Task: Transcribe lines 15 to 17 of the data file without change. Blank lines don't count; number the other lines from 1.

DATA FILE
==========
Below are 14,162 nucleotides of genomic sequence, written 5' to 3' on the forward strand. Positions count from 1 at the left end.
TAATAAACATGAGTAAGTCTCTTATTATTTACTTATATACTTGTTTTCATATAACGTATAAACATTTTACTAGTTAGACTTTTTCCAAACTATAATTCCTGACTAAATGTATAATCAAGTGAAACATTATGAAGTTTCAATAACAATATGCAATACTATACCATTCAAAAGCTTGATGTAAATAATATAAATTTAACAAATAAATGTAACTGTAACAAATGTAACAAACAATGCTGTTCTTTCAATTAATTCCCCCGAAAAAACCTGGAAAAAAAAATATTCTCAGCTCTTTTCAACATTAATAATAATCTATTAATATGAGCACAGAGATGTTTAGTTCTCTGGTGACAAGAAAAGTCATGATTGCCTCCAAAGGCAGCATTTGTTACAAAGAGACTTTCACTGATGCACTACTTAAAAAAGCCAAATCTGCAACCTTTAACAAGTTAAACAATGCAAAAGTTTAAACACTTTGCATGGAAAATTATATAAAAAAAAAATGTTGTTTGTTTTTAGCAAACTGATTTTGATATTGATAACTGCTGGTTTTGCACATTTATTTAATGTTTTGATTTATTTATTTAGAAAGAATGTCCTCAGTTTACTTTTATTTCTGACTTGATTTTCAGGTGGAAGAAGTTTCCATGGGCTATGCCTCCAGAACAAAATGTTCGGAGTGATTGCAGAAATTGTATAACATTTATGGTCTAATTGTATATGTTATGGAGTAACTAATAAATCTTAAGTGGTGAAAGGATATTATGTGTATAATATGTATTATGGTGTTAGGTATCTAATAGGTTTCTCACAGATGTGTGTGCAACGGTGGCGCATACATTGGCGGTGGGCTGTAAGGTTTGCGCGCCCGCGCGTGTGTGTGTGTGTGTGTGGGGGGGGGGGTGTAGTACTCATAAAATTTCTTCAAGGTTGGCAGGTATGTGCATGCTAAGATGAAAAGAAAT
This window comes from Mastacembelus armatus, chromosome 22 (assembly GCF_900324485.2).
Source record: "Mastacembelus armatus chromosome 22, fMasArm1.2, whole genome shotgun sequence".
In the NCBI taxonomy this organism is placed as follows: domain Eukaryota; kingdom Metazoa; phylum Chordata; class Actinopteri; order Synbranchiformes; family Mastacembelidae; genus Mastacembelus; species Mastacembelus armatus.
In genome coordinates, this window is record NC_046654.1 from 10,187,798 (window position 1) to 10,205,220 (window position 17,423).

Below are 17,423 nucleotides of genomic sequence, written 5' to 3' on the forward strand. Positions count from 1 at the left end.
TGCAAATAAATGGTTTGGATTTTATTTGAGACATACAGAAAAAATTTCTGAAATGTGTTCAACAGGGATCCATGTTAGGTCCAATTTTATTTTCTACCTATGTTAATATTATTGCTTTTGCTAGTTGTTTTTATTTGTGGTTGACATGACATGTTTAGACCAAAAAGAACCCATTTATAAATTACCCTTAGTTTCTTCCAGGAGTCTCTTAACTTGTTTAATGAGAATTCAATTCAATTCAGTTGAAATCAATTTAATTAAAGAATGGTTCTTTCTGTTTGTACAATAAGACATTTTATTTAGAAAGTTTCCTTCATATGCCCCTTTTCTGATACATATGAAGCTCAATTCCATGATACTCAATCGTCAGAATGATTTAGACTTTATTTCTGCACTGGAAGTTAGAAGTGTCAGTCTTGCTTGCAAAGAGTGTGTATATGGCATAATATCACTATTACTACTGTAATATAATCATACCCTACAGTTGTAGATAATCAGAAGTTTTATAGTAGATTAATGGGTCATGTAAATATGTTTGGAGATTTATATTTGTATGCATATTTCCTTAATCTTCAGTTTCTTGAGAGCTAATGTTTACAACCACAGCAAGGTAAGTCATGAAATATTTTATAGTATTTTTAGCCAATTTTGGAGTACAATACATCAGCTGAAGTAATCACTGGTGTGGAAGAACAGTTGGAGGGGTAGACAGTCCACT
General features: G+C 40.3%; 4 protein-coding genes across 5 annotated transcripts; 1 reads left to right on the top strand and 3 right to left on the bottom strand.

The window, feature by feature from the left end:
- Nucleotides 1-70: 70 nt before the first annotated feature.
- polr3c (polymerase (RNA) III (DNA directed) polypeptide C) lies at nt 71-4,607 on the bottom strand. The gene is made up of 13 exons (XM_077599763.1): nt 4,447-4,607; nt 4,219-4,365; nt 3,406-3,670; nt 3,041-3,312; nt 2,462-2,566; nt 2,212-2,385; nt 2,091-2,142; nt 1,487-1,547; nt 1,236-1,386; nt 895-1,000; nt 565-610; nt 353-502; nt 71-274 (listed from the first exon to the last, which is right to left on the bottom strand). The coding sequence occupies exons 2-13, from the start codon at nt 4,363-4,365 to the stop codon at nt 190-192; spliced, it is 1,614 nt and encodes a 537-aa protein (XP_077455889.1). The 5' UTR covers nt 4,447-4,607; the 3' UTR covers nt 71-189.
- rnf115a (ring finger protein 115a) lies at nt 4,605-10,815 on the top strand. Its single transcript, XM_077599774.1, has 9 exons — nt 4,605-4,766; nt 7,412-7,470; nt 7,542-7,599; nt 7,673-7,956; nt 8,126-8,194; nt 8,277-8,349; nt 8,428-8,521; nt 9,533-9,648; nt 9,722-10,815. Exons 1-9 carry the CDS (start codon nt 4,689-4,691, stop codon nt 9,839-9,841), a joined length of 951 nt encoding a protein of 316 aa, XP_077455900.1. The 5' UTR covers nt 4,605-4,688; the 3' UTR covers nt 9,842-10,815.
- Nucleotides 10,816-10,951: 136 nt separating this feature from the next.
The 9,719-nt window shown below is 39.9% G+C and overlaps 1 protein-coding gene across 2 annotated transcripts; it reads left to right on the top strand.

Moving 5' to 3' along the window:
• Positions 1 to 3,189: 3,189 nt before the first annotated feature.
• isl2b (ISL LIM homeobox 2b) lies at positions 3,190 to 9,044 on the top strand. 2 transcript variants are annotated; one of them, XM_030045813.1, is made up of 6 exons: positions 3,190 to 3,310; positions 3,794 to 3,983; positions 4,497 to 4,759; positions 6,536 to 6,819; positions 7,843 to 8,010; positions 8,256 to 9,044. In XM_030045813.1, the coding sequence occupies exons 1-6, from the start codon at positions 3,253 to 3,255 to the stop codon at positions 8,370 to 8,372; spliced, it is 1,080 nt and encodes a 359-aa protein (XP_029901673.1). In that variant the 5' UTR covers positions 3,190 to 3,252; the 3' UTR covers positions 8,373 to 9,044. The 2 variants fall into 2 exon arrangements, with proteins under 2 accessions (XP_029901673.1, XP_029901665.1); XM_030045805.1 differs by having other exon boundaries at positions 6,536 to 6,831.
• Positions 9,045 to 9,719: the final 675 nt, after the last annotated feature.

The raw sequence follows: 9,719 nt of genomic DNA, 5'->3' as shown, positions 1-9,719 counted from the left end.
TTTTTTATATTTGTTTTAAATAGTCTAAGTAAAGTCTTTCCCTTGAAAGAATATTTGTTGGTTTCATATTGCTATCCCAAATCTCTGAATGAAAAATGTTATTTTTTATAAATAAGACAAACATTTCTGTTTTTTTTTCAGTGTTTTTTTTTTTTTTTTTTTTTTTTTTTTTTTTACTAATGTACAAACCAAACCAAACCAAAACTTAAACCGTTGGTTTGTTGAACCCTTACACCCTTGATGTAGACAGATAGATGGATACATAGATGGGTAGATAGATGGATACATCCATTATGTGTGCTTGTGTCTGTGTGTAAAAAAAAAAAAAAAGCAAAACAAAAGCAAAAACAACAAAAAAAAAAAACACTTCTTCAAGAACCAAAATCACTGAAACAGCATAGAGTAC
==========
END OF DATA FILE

The 9,719-nt window shown below is 39.9% G+C and overlaps 1 protein-coding gene across 2 annotated transcripts; it reads left to right on the top strand.

Moving 5' to 3' along the window:
• Positions 1 to 3,189: 3,189 nt before the first annotated feature.